Jeffers sees her career as a Black female poet as having been made possible by the example of Phillis Wheatley, the first African American poet. Jeffers’s 2020 collection, The Age of Phillis, is the crowning achievement of her poetry (so far). The product of 15 years of work, including painstaking research in the archives of the American Antiquarian Society, Jeffers offers original insights into the life and work of the 18th-century poet — for example, debunking the popular view that her husband was a stereotypical good-for-nothing Black man. The collection’s title, and its titular poem, is a pun that links the spirit of the age in which Phillis lived with the narrator’s wondering about her chronological age at certain moments: “How old was the child when she first laughed / in her master’s kitchen?”; “And what was the age / of Phillis when she stopped turning East…?” The implication of this rhetorical inquiry is made explicit in a resonant declaration — “There is no such age” — since the ugly truth is that slaves were stripped of their names, their ages, their parents, their land, their language.
In an online conversation hosted by Rain Taxi, Jeffers asserts a strong point about such erasure: “When you rename something, you erase documentation” — a fact that makes the achievement of The Age of Phillis even more striking. The book is a patchwork of many forms: historical court proceedings, 18th-century journals, and newspaper articles. Jeffers orchestrates a polyphonic cry of voices across the generations, culminating in reports about “the New Slavery” taking place on the US border. In “cleaned up” letters, we get bracketed looks at what the poet really wanted to say but, in the Age of Phillis, never could. The racism of intellectual giants of the age, like Thomas Jefferson, David Hume, and Immanuel Kant, is displayed in all its harsh reality. In perhaps the most attention-seizing poem, “(Original) Black Lives Matter: Irony,” Jeffers’s language is as lacerating as her message:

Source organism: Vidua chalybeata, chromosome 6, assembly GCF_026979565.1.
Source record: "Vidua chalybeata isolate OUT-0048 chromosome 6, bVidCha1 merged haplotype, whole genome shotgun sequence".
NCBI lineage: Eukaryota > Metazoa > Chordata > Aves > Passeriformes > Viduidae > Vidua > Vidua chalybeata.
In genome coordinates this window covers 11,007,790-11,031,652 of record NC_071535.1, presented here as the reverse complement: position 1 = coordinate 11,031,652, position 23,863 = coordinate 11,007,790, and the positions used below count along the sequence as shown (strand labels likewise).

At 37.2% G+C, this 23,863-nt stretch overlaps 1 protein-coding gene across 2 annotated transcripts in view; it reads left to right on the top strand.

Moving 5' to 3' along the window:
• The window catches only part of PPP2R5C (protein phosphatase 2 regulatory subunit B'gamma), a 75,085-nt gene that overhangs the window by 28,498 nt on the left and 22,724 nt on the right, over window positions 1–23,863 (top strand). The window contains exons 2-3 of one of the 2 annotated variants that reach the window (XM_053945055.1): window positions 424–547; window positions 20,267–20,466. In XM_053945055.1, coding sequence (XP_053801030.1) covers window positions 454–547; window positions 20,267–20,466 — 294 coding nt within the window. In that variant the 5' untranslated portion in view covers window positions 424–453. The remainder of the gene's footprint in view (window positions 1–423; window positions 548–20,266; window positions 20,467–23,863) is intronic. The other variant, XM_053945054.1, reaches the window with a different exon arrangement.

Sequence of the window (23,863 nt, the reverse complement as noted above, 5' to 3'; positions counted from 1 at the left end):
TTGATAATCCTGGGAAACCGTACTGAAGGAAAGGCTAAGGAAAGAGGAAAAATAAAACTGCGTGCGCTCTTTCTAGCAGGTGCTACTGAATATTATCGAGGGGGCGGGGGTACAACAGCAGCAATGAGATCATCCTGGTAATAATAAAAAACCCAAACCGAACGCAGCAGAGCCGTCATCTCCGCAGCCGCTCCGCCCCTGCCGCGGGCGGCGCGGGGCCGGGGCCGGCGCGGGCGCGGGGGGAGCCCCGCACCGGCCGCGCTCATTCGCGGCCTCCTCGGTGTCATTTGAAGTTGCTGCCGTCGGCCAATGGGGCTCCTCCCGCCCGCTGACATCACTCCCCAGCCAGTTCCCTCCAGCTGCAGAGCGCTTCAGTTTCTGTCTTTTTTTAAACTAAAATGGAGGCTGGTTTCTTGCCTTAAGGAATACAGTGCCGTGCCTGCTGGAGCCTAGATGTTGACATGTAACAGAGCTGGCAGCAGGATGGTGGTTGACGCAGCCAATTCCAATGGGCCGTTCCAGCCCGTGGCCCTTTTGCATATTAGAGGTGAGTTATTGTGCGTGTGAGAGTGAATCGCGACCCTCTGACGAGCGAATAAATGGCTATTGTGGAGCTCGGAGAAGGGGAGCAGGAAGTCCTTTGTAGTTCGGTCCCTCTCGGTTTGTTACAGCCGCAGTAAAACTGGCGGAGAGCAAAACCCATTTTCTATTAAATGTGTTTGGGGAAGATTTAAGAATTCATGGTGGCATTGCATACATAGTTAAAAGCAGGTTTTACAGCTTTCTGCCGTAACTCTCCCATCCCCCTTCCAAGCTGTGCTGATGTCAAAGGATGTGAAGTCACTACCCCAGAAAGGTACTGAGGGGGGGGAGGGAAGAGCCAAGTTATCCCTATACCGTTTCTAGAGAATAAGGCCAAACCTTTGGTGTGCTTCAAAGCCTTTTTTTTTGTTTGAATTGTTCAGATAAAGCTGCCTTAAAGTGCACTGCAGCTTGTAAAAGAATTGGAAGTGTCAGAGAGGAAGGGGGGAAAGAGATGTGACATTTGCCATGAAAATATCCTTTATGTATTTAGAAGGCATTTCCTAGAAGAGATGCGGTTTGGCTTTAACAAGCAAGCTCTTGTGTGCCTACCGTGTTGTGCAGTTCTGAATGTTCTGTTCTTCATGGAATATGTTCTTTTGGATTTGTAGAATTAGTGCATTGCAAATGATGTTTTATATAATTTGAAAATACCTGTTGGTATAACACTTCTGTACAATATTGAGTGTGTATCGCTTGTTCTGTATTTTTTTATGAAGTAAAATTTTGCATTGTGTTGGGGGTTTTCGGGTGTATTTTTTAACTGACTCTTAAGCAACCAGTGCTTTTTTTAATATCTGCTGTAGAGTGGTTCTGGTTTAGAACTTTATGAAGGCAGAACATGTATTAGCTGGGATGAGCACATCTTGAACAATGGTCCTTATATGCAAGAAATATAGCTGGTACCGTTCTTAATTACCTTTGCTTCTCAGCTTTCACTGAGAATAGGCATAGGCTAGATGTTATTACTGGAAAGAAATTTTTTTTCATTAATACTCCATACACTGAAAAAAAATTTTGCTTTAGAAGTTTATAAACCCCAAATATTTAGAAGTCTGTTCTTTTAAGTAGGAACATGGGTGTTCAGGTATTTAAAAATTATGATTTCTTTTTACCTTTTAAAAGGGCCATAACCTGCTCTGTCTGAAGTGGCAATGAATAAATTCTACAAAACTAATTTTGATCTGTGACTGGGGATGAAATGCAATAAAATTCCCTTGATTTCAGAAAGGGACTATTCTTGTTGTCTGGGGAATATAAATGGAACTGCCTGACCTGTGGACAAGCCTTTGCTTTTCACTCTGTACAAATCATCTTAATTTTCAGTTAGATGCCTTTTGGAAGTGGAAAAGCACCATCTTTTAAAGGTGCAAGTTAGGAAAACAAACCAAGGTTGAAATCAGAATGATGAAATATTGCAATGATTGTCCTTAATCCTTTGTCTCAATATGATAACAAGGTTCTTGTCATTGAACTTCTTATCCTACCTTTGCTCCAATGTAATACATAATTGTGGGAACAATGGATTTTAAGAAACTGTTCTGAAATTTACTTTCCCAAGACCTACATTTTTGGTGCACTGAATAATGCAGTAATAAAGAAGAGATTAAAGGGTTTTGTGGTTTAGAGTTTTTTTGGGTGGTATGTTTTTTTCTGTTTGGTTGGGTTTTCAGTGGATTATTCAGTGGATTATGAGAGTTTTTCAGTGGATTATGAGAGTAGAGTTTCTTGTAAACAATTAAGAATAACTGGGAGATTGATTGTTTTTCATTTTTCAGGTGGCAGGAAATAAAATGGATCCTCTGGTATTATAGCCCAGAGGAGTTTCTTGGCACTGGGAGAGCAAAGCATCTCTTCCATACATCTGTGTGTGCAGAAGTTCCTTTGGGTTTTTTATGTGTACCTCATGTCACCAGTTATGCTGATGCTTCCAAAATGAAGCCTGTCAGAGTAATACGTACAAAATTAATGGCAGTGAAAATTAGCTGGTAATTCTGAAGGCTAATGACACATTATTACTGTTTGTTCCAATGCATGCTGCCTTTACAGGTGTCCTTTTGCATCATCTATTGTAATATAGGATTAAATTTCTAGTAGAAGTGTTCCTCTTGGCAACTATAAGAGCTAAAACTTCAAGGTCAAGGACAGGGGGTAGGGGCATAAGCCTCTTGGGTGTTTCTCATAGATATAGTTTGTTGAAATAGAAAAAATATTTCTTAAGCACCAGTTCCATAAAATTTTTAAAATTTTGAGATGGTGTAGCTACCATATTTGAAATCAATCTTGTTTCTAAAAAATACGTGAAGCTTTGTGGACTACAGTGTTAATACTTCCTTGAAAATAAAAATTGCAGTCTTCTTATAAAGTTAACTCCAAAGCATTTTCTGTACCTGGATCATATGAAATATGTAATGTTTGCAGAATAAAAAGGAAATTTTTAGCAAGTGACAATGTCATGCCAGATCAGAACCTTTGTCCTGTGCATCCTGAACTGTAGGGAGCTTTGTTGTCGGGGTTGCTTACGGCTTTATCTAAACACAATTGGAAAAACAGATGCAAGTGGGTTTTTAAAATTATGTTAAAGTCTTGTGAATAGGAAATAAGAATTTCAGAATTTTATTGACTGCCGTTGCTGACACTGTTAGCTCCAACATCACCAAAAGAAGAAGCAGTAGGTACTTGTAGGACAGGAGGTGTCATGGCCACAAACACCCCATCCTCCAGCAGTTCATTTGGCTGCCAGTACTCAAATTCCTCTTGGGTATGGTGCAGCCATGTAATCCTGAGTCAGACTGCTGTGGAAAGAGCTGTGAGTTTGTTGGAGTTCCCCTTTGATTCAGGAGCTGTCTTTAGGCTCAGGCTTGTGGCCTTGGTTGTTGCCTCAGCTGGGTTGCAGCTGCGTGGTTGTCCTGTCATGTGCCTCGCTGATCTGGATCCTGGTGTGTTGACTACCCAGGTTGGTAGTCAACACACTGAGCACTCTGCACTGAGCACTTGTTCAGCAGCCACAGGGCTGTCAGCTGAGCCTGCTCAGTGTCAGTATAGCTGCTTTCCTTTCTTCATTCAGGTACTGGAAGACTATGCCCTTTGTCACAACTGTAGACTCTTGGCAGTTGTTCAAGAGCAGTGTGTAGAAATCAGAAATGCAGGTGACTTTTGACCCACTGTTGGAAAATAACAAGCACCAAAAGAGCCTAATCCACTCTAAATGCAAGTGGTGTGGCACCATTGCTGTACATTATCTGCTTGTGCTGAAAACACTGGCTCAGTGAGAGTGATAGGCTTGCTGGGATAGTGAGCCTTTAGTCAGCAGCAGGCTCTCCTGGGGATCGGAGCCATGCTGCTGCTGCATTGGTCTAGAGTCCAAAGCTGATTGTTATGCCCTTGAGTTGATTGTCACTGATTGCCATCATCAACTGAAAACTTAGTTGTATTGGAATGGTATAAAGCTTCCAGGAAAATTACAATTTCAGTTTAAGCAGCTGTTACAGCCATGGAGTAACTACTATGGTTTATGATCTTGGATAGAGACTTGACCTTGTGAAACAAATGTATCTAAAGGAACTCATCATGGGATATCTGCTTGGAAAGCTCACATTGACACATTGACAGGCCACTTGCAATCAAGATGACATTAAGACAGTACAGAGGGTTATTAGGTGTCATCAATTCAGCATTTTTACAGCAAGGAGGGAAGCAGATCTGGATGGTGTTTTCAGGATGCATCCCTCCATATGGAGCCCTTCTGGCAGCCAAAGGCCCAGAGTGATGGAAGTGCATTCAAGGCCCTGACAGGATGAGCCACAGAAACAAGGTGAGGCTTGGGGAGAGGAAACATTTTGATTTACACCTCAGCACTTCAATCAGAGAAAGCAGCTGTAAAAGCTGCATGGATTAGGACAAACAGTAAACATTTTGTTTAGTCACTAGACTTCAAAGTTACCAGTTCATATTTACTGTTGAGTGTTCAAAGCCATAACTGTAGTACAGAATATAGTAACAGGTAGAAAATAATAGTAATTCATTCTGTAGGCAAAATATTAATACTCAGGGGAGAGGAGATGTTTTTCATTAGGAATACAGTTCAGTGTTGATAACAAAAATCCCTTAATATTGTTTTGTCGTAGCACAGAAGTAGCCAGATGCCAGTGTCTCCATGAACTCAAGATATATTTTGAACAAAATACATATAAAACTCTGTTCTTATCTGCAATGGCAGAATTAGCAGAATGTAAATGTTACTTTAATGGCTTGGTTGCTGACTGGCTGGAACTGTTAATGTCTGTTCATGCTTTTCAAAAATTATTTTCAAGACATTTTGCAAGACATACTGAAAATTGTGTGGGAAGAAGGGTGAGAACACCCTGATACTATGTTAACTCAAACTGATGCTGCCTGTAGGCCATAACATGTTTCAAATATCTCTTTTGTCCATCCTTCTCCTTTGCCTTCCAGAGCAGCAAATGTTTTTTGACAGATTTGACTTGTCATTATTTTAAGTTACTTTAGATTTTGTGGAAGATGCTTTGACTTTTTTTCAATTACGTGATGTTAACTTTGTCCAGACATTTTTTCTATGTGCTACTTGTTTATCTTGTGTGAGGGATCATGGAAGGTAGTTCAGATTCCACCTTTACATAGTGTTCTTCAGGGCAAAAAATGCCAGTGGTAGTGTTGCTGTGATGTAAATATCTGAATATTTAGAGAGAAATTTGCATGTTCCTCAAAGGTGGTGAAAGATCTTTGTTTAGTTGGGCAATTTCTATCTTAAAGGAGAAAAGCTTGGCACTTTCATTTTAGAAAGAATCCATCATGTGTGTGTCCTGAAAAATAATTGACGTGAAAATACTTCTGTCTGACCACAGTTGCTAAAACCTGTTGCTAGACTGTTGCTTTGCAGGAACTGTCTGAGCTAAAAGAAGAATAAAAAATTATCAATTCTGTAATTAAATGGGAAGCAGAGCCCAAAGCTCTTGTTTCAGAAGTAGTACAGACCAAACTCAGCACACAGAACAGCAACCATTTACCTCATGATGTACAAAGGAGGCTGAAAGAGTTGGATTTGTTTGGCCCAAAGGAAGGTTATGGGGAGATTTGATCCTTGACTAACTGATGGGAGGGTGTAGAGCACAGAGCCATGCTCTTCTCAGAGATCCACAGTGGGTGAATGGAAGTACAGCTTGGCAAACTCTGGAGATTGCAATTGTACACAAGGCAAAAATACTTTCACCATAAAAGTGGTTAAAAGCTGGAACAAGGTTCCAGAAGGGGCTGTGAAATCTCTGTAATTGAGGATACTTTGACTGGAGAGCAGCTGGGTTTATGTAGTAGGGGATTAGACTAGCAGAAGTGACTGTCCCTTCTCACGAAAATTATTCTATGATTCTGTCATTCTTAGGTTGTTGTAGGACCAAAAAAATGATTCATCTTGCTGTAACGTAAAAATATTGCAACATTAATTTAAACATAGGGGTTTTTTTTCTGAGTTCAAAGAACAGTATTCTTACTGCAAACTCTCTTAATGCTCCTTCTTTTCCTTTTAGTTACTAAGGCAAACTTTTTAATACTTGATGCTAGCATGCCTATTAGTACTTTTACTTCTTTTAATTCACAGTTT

The Americans fight back, begin to greet
Redcoats with sneers, in tracts call themselves slaves.
Insist they’re tethered, yet the Africans —
the many souls, the wretched, the taken
who move from humans to trafficked —
are ignored as white men don paper chains,
the language of wounded throats, chatteled claims.
The reverence Jeffers has for Wheatley is clear throughout the volume: the collection is a shrine to the original Black bard, as well as a bracing protest against the silencing of Black voices.
Jeffers has credited the great Toni Morrison with the method of writing a novel from a question. In its most general form, the question at the heart of The Love Songs of W. E. B. du Bois is: How did we get to this place as a country? Branching out from this are more specific variations: How did we get to this place as the South? As the Black community? As a family? The book is thus an inspection of chains of events at different scales and along intergenerational parallels. Unflinching in the depiction of cruelty in its many manifestations, it is also, according to Jeffers, a love letter to Black women (the “Archival Coda” unapologetically declares it a Black feminist novel), as well as a love letter to our nation. To address questions of such magnitude, Jeffers chronicles no less than four generations of a family across almost 1,000 pages.